· First Zeppelin is built.

· Escalator, invented in the U.S.A., exhibited in Paris Exhibition.

· F.E. Dorn discovers radon, a heavy gas.

· Benjamin Holt invents the caterpillar tractor.

· Sigmund Freud publishes Traumdeutung, the interpretation of dreams.


Our guys are sharing bachelor quarters at 221B. They had a new cook, and Billy the page-boy.


· NEIL GIBSON, ex American Senator from a Western state and an extremely wealthy gold magnate.

· MARIA GIBSON nee PINTO, the murder victim and wife of Neil. “A creature of the tropics, a Brazilian by birth.”

· GRACE DUNBAR, governess to the Gibson children.

· SGT. COVENTRY, local policeman who investigated the murder.

· MARLOW BATES, secretary to Gibson.

· MR. FERGUSON, assistant to Bates.

· MR. JOYCE CUMMINGS, barrister representing Miss Dunbar.


A lot of memorable quotes.

· Holmes to Gibson – – “My professional charges are upon a fixed scale. I do not vary them, save when I remit them altogether.”

· Holmes to Watson – – “I do not think that I am in need of booming.”

· Holmes to Gibson – – “It may surprise you to know that I prefer to work anonymously, and that it is the problem itself which attracts me.”

· Holmes to Gibson – – “Some of you rich men have to be taught that all the world cannot be bribed into condoning your offences.”

· Holmes to Watson – – “When once your point of view is changed, the very thing which was so damning becomes a clue to the truth.”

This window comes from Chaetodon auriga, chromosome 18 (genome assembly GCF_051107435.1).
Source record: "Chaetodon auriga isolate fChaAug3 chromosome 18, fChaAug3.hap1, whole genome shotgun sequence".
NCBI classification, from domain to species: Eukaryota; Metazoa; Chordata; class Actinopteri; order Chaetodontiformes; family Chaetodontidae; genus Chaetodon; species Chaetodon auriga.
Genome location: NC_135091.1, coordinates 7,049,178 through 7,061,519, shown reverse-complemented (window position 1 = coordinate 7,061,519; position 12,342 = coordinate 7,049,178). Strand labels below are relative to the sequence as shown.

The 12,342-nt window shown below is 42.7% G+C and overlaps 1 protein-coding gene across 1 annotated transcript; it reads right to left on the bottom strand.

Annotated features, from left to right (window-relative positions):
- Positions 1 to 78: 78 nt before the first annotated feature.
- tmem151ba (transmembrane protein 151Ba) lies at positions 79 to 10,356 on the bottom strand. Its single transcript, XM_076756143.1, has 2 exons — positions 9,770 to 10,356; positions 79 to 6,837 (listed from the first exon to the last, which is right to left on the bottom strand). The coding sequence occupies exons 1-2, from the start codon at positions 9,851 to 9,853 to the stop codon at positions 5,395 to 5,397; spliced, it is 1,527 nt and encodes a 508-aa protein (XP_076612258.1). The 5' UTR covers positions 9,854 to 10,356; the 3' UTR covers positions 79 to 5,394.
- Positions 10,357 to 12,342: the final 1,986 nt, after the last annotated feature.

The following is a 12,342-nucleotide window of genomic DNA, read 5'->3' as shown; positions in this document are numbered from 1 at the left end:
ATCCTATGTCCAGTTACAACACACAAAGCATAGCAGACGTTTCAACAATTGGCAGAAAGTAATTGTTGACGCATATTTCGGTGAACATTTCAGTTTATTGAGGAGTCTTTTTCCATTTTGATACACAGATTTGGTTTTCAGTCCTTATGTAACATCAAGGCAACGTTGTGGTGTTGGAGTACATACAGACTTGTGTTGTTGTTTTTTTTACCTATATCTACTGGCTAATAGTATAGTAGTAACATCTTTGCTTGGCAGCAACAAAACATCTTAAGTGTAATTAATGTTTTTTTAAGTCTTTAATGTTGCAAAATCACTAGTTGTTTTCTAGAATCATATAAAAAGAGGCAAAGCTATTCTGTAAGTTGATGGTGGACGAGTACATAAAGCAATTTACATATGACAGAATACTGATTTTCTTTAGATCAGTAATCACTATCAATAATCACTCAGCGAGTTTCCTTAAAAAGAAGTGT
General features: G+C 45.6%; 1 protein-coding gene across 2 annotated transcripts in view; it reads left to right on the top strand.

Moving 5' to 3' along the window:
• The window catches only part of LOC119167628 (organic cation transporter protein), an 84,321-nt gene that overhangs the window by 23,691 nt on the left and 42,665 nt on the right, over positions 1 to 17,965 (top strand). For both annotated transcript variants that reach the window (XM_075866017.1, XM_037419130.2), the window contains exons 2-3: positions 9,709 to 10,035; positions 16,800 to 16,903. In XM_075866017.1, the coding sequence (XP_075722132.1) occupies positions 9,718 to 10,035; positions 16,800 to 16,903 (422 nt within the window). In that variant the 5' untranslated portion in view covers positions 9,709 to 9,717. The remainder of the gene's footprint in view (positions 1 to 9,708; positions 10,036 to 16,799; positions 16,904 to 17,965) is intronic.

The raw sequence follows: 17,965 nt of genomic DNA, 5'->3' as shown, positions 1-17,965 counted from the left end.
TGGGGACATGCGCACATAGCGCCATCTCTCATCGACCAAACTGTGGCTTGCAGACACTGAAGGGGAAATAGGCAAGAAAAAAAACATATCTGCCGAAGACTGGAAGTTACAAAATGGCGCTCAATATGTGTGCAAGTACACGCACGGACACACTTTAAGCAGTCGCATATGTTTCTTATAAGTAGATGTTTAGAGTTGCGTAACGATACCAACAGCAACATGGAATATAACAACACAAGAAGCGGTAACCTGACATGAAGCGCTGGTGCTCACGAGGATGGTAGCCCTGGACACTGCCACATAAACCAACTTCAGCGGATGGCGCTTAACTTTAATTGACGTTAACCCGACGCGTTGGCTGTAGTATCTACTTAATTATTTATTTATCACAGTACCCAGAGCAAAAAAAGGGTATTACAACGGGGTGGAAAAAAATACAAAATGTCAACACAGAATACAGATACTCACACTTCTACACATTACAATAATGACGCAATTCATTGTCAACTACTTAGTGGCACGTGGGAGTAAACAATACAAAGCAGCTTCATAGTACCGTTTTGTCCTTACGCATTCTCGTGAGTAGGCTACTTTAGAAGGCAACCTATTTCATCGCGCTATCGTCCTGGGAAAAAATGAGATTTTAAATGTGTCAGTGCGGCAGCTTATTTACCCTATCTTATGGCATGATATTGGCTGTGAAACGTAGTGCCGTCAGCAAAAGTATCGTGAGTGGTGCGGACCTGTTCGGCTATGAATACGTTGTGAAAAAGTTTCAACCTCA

· Holmes to Watson – – “All cards are at present against us.”

· Holmes to Watson – – “One drawback of an active mind is that one can always conceive alternate explanations which would make our scent a false one.”

· Holmes to Watson – – “We must look for consistency. When there is a want of it we must suspect deception.”

· Holmes to Watson – – “We can but try.”

· Holmes to Watson – – “Well, Watson, we have helped a remarkable woman, and also a formidable man. Should they in the future join their forces, as seems not unlikely, the financial world may find that Mr. Neil Gibson has learned something in that schoolroom of sorrow where our earthly lessons are taught.”


Possibly lucrative, but we can’t tell. Client told Holmes: “Money is nothing to me in this case. You can burn it if it’s any use in lighting you to the truth. This woman is innocent and this woman has to be cleared, and it’s up to you to do it. Name your figure! Strangely, Holmes replied, “My professional